SilverStone Strider Gold S 1500W PSU Review

SilverStone has a long tradition of offering small PSUs, and the new ST1500-GS is an excellent example of this, achieving an impressive 646 watt per liter power density score.

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Cross-Load Tests And Infrared Images

Our cross-load tests are described in detail here.

To generate the following charts, we set our loaders to auto-mode through our custom-made software before trying more than 1,000 possible load combinations with the +12V, 5V and 3.3V rails. The load regulation deviations in each of the charts below were calculated by taking the nominal values of the rails (12V, 5V and 3.3V) as point zero.

Load Regulation Charts

Efficiency Chart

Ripple Charts

Infrared Images

Toward the end of the cross-load tests, we took some photos of the PSU with our modified FLIR E4 camera that delivers 320x240 IR resolution (76,800 pixels).

Aris Mpitziopoulos
Contributing Editor

Aris Mpitziopoulos is a Contributing Editor at Tom's Hardware US, covering PSUs.

  • Eggz
    Too bad for this model, but I can't wait to see what this watt-per-litre ratio does for SFX!
    Reply
  • InvalidError
    I would not be that bothered by the lack of a physical switch: most people plug their PC in a power strip, surge protector or UPS and these usually have their own switch.

    Someone bothered enough by the 5VSB power draw to bend under their desk or reach over wherever the switch ends up being in their setup to switch the PSU off should be similarly bothered by the standby power draw of their displays, USB hub, external HDDs and other devices enough to want to turn them all off as well. The simplest way to achieve that is plugging everything into one power strip and turning everything on/off at once from there.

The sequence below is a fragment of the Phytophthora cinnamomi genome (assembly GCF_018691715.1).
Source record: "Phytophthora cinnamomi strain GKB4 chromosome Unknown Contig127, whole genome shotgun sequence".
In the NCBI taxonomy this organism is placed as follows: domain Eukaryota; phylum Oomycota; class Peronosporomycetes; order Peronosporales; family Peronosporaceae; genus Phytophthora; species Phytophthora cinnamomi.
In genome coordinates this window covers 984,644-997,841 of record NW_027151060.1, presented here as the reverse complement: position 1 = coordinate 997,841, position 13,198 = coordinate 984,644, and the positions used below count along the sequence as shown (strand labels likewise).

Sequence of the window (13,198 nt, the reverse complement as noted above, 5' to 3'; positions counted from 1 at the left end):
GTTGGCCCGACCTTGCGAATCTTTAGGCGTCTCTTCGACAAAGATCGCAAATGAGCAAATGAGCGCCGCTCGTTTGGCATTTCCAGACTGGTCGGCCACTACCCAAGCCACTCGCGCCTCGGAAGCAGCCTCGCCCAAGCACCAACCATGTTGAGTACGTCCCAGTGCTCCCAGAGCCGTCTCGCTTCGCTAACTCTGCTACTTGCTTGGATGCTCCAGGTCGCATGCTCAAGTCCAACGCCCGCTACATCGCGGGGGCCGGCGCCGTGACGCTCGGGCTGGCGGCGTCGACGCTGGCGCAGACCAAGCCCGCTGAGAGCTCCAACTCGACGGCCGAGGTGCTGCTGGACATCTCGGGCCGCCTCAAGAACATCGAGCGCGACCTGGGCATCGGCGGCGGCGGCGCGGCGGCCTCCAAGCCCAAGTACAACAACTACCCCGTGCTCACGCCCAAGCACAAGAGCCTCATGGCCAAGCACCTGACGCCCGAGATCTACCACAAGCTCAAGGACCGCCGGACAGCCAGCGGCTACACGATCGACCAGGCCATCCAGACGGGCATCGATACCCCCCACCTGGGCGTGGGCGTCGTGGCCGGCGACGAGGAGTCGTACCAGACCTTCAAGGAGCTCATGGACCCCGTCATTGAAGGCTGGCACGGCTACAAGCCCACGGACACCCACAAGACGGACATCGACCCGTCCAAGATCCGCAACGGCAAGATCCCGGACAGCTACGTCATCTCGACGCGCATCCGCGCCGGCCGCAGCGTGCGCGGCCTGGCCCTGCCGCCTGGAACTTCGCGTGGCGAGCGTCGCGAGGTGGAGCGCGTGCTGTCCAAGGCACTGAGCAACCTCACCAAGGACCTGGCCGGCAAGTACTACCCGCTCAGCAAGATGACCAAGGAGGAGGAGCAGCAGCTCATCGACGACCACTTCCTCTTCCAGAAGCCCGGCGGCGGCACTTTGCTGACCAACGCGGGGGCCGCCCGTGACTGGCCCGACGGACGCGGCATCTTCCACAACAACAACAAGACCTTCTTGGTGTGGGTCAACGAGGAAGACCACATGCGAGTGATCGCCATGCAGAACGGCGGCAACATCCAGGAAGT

Also, leaving the 5VSB supply on 24/7 costs less than $0.20/year in power. How much does a replacement CR2032 battery cost and how many power-off hours does it last? It might be cheaper to leave the 5VSB power on.

    The only time where I cut power completely off is during power outages to spare my components all the surges and sags over the first few seconds after power comes back on.
    Reply
  • Blueberries
    I don't think I'll ever have a use personally for a 1500w PC, but if I need that kind of juice this is exactly what I'd be looking at.

    Not the best option, clearly, but what you'd expect from a Gold rated PSU and solid build integrity that should last a long time. I would test this PSU without a fan or with a low noise Noctua fan.
    Reply
  • jimmysmitty
    I would not be that bothered by the lack of a physical switch: most people plug their PC in a power strip, surge protector or UPS and these usually have their own switch.

    Someone bothered enough by the 5VSB power draw to bend under their desk or reach over wherever the switch ends up being in their setup to switch the PSU off should be similarly bothered by the standby power draw of their displays, USB hub, external HDDs and other devices enough to want to turn them all off as well. The simplest way to achieve that is plugging everything into one power strip and turning everything on/off at once from there.